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Publication numberUS2347659 A
Publication typeGrant
Publication dateMay 2, 1944
Filing dateApr 15, 1943
Priority dateApr 15, 1943
Publication numberUS 2347659 A, US 2347659A, US-A-2347659, US2347659 A, US2347659A
InventorsHarold Burch Thomas
Original AssigneeHarold Burch Thomas
Export CitationBiBTeX, EndNote, RefMan
External Links: USPTO, USPTO Assignment, Espacenet
Adjustable circumference scriber
US 2347659 A
Abstract  available in
Previous page
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Claims  available in
Description  (OCR text may contain errors)

May 2, '1944. T. H. BURCH ADJUSTABLE CIIRGUMFEREVNCE SCRIBER Filed Apr'il 15, 194s 2 sheets-sheet 1.

4 255- @de 4 u /N VEN TQQ May 2, 1944. T. H. BURCH 2,347,659-

ADJUSTABLE GIRGUMFERENCE SCRIBER Filed April 15, 1945 2 Sheets-Sheet 2 /N VEN To 2 Two/w45 H BQQCH Patented May 2, 1944 UNITED STATES ATENT OFFICE (Granted under the act of March 3, 1883, as amended April 30, 1928; 370 0. G. 757) 1 Claim.

The invention described herein may be manufactured and used by or for Government for governmental purposes, without the payment to me of any royalty thereon.

This invention relates to scribers, and particularly to a tool for scribing lines at selected distances from a straight or curved edge of the work-piece.

The object of the invention generally is to provide a tool of this character which is more universal in its application than any heretofore known.

More specifically, it is an object of the inventic-n to provide a tool by which circular lines may be inscribed or circumscribed on a workpiece concentric with an existing circular edge of the piece.

Another object is to provide a tool with which one may scribe a line at a given distance from an edge on the work-piece whether said edge is straight or curved.

Other objects and advantages will be perceived as the invention is described in greater detail and reference is made to the drawings, wherein,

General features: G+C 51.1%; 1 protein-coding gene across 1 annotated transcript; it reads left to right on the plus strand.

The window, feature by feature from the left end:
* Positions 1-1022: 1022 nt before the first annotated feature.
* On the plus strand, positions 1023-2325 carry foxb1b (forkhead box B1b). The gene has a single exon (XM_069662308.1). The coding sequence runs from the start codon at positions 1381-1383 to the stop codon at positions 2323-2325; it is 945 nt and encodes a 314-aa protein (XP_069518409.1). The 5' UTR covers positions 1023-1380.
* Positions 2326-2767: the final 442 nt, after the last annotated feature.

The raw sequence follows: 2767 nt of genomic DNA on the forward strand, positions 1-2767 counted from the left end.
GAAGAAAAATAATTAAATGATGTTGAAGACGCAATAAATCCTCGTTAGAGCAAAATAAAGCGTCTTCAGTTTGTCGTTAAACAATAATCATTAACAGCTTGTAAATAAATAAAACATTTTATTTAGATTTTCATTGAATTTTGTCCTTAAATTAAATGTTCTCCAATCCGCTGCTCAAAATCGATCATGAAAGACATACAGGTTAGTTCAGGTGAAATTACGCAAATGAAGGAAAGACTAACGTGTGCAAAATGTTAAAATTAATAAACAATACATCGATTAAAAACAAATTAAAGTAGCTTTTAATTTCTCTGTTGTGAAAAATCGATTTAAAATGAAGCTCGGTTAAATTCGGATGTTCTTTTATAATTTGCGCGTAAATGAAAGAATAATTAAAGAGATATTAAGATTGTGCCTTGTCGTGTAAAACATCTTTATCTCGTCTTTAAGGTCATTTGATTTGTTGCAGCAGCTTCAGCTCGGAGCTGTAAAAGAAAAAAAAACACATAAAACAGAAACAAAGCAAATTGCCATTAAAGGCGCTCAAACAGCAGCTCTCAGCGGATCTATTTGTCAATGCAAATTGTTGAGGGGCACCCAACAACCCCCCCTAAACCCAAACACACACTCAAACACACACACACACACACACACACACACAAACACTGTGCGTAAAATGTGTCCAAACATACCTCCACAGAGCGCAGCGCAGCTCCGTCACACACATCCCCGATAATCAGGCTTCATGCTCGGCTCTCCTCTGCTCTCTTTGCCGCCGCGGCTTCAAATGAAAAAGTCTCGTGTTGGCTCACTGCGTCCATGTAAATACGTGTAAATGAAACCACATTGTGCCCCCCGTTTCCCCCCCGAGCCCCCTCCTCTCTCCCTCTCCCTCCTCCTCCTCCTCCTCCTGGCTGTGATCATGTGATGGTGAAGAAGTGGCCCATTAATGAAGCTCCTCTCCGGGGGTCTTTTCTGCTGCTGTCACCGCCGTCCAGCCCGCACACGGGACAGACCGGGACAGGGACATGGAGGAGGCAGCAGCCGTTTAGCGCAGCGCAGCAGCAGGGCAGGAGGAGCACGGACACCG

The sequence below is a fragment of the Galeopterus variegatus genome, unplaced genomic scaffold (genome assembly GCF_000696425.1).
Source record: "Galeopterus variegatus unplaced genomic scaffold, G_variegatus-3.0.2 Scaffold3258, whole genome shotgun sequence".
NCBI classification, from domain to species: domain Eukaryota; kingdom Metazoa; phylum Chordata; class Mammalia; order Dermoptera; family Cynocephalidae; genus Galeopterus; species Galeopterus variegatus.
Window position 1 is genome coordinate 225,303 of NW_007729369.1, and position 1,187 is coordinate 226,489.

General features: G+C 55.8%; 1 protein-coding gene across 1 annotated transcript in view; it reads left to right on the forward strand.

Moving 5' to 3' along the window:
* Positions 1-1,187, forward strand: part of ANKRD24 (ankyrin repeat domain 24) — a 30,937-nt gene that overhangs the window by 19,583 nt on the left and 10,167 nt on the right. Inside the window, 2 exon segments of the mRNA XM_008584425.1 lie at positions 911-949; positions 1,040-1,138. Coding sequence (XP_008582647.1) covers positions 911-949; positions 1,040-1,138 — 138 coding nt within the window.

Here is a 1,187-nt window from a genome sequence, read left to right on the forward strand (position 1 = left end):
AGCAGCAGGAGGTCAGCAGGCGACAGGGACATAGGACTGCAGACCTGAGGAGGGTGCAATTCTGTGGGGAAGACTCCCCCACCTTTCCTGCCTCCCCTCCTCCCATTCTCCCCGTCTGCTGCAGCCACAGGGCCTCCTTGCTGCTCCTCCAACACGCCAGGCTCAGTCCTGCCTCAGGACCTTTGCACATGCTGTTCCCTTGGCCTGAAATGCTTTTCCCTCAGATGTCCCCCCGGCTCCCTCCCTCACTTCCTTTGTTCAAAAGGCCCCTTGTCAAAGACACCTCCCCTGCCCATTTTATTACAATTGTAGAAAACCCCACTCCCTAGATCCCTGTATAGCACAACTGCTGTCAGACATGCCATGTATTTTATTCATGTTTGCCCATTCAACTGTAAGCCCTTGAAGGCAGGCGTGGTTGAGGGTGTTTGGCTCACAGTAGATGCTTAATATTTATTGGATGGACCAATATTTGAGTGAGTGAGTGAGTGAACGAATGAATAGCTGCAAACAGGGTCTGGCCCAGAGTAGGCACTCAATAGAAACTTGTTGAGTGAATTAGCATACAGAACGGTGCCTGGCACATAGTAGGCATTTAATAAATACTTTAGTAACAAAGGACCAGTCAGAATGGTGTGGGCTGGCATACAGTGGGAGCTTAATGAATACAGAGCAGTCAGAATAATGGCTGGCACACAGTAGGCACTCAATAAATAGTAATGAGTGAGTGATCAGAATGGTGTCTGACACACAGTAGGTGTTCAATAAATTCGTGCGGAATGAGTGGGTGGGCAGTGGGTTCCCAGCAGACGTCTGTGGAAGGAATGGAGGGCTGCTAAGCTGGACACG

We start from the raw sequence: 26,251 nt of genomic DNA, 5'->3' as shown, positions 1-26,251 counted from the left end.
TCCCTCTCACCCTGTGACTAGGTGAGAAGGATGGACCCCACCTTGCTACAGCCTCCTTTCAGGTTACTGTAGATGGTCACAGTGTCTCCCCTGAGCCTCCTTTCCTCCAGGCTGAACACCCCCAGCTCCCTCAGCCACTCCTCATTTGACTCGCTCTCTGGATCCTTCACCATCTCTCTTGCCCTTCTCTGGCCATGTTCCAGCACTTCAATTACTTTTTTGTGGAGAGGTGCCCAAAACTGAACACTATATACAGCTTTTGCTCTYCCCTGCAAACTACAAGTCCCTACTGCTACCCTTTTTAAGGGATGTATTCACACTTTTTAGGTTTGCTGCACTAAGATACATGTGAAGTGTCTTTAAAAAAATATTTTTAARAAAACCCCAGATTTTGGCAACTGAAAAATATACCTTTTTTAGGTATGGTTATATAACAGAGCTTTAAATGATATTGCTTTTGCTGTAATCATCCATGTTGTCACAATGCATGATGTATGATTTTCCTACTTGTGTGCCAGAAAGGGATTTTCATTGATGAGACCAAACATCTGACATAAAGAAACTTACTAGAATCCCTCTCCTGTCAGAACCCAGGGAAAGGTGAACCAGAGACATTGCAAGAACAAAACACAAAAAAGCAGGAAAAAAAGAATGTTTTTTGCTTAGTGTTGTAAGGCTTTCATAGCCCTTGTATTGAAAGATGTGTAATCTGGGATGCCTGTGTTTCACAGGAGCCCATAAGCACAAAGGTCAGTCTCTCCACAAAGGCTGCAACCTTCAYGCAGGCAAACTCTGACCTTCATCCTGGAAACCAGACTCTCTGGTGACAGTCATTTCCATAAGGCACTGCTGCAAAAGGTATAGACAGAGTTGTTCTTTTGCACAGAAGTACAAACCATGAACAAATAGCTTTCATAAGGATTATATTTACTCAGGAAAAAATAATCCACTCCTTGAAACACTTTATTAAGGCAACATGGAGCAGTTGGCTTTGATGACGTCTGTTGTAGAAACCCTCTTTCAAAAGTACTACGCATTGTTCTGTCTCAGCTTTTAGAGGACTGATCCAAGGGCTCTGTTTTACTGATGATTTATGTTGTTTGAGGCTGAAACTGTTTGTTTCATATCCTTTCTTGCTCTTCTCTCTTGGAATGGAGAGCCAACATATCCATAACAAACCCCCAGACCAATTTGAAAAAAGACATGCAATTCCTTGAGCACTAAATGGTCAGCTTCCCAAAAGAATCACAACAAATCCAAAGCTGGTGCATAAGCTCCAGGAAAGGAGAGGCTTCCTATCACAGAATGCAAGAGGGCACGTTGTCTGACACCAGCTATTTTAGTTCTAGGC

Fig, 1 is a top plan View of the assembled scriber.

Fig. 2 is a side elevation of the assembled scriber.

Fig. 3 is an end elevation of the assembled scriber.

Fig. 4 is a transverse section taken at G--Li of Fig. 1.

Figs. 5, 6 and 7 show several applications of the scriber to different situations encountered in practice.

Similar reference characters refer to similar parts throughout the several views.

A base 3, having a body portion IIJ and two oppositely extending arms i2 may preferably be made of heavy sheet stock and offset as at I4, the forward or body portion lil, which is raised by the oiset, being then slotted lengthwise to provide two guides I5 which form a guideway between which the rectangular beam I8 is slidable. Beyond the oiiset I4 the beam lies on the -L top of the base, a yoke 20 being slotted to slidably receive the beam, the yoke being secured to the base over the beam by screws 22. A wing thumb screw 211 is fitted to the yoke for fixing the beam in any position to which it may be adjusted.

At the front end, the beam I8 is drilled for the scriber point 25 which may be adjusted vertically to any desired position and held by tightening the small knurled thumb screw 28.

One or more gauge collars 3! are attached to the underside of each arm I2 of the base 8 by the screws 32. In working from an edge having a large radius, a greater number of the gauge collars SII may be required.